A second area that I find an interesting parallel, is in the work of a psychologist of human behavior by the name of Eric Berne. In his Transactional Analysis approach, he proposed that there were somewhat stable “games” that seem to be enacted by people – especially in interpersonal settings. By “games” he didn’t mean fun and party-novelty kind of behavior – he meant that the on inspection one could make out somewhat persistent “rules”, “players”, and “roles”. Important to note however that the dehumanizing form of Game Theory described by the earlier Nash is not what I have in mind at all – that path leads to a dreadfully dehumanizing approach to people and drives highly destructive behavior.

Putting the two together (part of my own research activities) one comes to a perspective in which games and ideas “fight” for space in people’s minds and to get expressed as behavior. Just like genes, some memes work well together and some are mutually exclusive. We even know why (to an extent) some ideas push others out.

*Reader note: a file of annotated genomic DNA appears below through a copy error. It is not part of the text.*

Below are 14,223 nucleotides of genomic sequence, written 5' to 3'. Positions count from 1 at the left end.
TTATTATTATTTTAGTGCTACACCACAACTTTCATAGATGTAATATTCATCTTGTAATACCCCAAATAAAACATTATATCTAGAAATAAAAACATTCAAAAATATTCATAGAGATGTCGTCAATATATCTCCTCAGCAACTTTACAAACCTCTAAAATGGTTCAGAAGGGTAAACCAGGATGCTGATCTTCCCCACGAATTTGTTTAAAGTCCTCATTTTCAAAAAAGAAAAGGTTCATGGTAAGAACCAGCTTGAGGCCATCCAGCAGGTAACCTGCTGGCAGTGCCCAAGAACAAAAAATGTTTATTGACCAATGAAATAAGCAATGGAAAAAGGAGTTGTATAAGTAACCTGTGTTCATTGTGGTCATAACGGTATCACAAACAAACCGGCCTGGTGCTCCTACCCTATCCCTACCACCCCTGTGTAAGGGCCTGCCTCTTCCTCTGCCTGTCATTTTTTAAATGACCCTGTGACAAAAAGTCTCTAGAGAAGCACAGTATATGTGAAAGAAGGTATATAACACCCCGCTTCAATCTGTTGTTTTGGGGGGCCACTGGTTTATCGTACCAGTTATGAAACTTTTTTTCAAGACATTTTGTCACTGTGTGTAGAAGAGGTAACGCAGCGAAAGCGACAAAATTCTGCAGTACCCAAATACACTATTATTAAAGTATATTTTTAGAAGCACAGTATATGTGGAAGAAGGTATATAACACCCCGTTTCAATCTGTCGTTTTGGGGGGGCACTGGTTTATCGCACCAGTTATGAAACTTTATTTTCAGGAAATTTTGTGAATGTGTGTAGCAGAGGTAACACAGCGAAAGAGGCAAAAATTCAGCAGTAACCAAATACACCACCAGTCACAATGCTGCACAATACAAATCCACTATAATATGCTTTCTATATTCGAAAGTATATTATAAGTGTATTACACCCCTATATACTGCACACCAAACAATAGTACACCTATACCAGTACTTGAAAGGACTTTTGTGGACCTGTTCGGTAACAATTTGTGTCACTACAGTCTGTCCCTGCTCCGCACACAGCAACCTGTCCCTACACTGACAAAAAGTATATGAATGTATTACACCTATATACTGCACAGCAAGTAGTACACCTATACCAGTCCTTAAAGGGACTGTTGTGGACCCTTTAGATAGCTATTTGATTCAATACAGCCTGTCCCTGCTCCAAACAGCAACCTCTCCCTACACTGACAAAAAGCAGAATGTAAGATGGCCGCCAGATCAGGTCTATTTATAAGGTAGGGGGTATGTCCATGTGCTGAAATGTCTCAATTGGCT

For example, if you are thinking of money and especially personal reward, some very specific parts of your brain fire up and they suppress activity in some other parts – you can’t easily run the two sets of circuits at the same time. This is why economic norms suppress social norms and why somebody who was perfectly happy to donate time and effort to do something for a “good cause” might be put off if you pay them to do it. It is also why rewarding people with money is a risky approach and tends to lead to conflict and gaming of the system of rewards.

If you doubt this, try the suggestion of researcher Dan Ariely, and at your next Christmas meal offer your Mother In Law $50 for her trouble. Let me know how that works out for you.

Putting another layer on this, some ideas, like pathogens or genes, have evolved specialized penetration or adhesion mechanisms that are usually very specific to the host they will use – and this is where we can start asking how to make some information easier to use, or stick better, or be easier to locate.

For example, although digital watches and instruments were very hip, they were actually less usable – it takes more processing power to turn a digital readout into what your brain uses than analogue.